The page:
The "World's Most Bearish Hedge Fund" Has A "Stunning" Theory What Happens Next To The Dollar

After a rollercoaster year, the clients of Horseman Global, which in 2016 we dubbed  the world's most bearish hedge fund when its net exposure hit over -100%...

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... finally got some good news when in his December letter, CIO Russell Clark announced that after returning 5.54% for December, the month emerged back in the green for the full year, up a modest 2.27%.

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However, what caught our attention was not the fund's performance, which after a -24% 2016 barely closed in the green in 2017 (and suffered a dramatic plunge in AUM as a result), but Russell Clark's comments on the plunging USD, a topic which seemingly everyone has an opinion on.

Specifically, we found his comments notable because if he is right, the dollar slide will only accelerate, and will have profound consequences not only for assets, but for the US and global economy in the not too distant future.

Here is Clark's "fascinating" - as he puts it - theory about the source of dollar weakness, and more troubling, why what is about to happen next will make the recent collapse in the USD seem like a walk in the park.

Since the financial crisis, I have tried to apply the Japanese Quantitative Easing (‘QE’) model to the world as more and more central banks moved to zero or negative interest rates and asset purchase programs. In Japan the practical effect of QE has been for Japan to export capital, and this creates credit bubbles in the recipient countries. The country receiving the capital then has to deal with the credit bubble by devaluing and exporting deflation back to Japan. In my view, Japanese QE was the cause of the Asian Financial Crisis, and played a role in the Global Financial Crisis and the Eurocrisis. In Japan QE has meant my strategy has been to always be bullish JGBs, and short Japanese equities whenever they attempt to exit QE, and short the currencies of countries that had accepted QE capital flows. From 2013 to 2016, shorting various emerging markets, and being long developed market bonds was a winning strategy for the Fund.

However, in 2016 Chinese policy changes seemed able to reverse this trend, mainly through government mandated capacity cuts. I have seen many fund managers and economists hold on to investment and economic ideas long after they have been proven wrong, so given this break in the model, I thought it wise to question many of my investment ideas, particularly on bonds.

It is very easy to get bearish on bonds. With Chinese growth improving, and commodity prices rising, inflationary pressure is building. Furthermore, Chinese bonds currently offer 4%, substantially higher than developed market bonds. In addition, in a break with the Japanese experience of QE, the Federal Reserve has managed 5 interest rate increases, rather than only the one or two that Japan has been able to achieve since the bursting of the bubble. The refrain that I have heard these days is that QE works, and the US will be able to easily exit QE policies, followed by the ECB and the BOJ, and that bonds are a sell.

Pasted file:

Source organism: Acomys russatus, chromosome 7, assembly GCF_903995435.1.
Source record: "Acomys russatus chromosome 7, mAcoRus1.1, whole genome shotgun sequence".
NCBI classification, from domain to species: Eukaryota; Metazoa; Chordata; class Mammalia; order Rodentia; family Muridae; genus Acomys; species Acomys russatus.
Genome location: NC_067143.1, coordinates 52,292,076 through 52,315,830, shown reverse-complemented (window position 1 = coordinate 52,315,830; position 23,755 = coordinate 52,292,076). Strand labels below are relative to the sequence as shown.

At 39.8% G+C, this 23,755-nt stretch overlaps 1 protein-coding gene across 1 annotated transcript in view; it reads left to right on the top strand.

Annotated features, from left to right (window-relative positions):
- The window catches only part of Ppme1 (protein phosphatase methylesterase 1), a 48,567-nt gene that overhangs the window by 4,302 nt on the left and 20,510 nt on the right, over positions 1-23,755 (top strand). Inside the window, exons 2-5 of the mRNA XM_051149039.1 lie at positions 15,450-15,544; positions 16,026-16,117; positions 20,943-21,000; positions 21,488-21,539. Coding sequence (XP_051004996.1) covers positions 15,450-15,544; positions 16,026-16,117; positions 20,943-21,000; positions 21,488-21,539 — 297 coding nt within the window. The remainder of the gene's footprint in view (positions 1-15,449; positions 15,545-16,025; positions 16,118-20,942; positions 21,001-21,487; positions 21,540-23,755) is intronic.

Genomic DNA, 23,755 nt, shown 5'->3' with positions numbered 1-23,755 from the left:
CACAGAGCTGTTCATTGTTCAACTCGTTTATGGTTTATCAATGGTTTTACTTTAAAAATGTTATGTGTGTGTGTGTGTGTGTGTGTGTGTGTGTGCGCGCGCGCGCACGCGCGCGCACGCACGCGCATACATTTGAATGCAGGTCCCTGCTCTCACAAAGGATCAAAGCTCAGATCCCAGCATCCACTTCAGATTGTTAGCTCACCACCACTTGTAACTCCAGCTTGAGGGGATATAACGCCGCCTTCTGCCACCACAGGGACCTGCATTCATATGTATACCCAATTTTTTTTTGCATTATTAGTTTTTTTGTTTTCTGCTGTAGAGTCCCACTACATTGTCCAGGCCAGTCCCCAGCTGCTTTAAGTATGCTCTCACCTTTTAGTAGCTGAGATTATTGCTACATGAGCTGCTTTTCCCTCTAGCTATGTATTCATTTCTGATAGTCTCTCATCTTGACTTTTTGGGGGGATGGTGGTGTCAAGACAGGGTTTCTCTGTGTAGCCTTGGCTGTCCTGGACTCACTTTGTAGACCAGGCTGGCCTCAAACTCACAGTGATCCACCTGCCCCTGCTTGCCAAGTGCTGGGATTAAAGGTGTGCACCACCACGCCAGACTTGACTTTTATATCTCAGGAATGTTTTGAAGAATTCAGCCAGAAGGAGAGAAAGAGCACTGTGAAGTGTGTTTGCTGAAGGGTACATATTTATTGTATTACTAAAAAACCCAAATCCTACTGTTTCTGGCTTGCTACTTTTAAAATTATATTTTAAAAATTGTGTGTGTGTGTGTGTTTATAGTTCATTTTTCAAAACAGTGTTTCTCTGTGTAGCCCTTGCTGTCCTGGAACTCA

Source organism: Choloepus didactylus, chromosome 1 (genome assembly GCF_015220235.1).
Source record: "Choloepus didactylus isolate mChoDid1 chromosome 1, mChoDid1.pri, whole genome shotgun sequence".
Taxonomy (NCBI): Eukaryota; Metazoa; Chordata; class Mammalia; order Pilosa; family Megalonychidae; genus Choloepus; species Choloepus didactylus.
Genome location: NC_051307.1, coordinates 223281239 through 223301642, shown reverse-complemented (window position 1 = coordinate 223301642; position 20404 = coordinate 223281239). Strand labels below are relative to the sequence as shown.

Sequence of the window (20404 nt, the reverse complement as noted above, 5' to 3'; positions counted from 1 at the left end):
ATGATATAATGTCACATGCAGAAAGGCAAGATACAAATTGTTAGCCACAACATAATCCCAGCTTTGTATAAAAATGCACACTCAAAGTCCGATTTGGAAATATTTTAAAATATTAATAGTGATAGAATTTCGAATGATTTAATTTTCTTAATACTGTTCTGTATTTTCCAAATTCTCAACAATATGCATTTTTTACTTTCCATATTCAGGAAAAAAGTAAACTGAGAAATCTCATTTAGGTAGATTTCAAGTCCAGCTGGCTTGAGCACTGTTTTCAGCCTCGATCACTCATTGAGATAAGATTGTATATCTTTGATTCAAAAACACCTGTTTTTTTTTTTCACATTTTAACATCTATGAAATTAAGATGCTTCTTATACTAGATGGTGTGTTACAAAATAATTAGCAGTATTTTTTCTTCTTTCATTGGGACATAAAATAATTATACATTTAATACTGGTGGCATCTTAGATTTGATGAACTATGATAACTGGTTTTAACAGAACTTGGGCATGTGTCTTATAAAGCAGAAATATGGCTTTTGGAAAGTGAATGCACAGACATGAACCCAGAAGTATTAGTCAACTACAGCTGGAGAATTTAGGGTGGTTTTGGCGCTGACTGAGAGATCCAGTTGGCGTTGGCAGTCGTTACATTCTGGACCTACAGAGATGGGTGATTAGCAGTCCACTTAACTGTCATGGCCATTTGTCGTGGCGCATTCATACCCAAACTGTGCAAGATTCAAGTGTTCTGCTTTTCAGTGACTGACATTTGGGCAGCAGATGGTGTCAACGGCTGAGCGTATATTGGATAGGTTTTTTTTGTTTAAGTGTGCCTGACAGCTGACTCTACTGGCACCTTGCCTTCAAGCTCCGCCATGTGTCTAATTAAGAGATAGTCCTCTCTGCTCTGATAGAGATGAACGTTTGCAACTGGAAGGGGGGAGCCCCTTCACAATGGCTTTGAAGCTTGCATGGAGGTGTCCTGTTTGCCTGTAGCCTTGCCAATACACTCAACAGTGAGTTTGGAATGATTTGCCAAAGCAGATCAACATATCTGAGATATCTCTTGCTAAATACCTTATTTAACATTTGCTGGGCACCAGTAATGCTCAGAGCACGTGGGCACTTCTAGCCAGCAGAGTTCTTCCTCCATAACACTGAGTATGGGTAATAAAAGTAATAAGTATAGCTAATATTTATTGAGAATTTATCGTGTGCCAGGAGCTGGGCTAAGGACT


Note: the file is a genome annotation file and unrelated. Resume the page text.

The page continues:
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December tends to be quiet, so I have had time to reflect on market views on QE. Looking at how the US dollar has traded, and the performance of bonds, I am beginning to think that the model is not broken, but needs to be adjusted for the fact that QE is now undertaken by various central banks simultaneously, rather than just by Japan. The big increase in QE from the ECB and the BOJ that we saw in 2016, has seen capital move from Japan and Europe to the US. This has meant that even as the US has raised rates, credit conditions have remained very favourable. This combined with a recovery in China has created an extremely favourable market for all assets in 2017. But what does it mean for 2018?

Well, if the QE model still holds, then the capital flows from Europe and Japan to the US are beginning to slow and even reverse. The implications of this is that the strategy is to be bearish US dollars and bearish on US corporate credit. It also implies being bearish on European and Japanese banks, and buying of bunds and JGBs, however this remains to be seen.

Intriguingly, all these assets are already beginning to move this way. The full implications of thinking this way are fascinating.

And here is the conclusion, where - if Clark is right - better hold on to your hats, because it's about to get very volatile:

The worst-case scenario would be profound dollar weakness forcing the Federal Reserve to increase interest rates much more quickly than expected. Dollar weakness would cause Japanese and European exporters to suffer, forcing money into JGBs and bunds. This would be like the capital flight market in the US we saw in the late ‘70s. For reference, Swiss bonds yielded only 2% in the late 1970s, even as US rates went to near 20%.

Naturally, it would be poetic justice if the payback for the world's biggest (and really only) globally coordinated episode of QE which injected some $15 trillion in QE in capital markets, was a just as rapid, and accelerating episode of rising interest rates, starting with the US, in the process crushing US stock first and then spreading like a tsunami around the globe.

Maybe mean reversion is not dead after all, maybe it's just waiting for the right reversal to remind the economist PhDs in the Marriner Eccles building that there is no such thing as a free lunch... or free all time highs in the stock market.

And incidentally, for those who are wondering, Horseman "remains long emerging markets, short developed markets."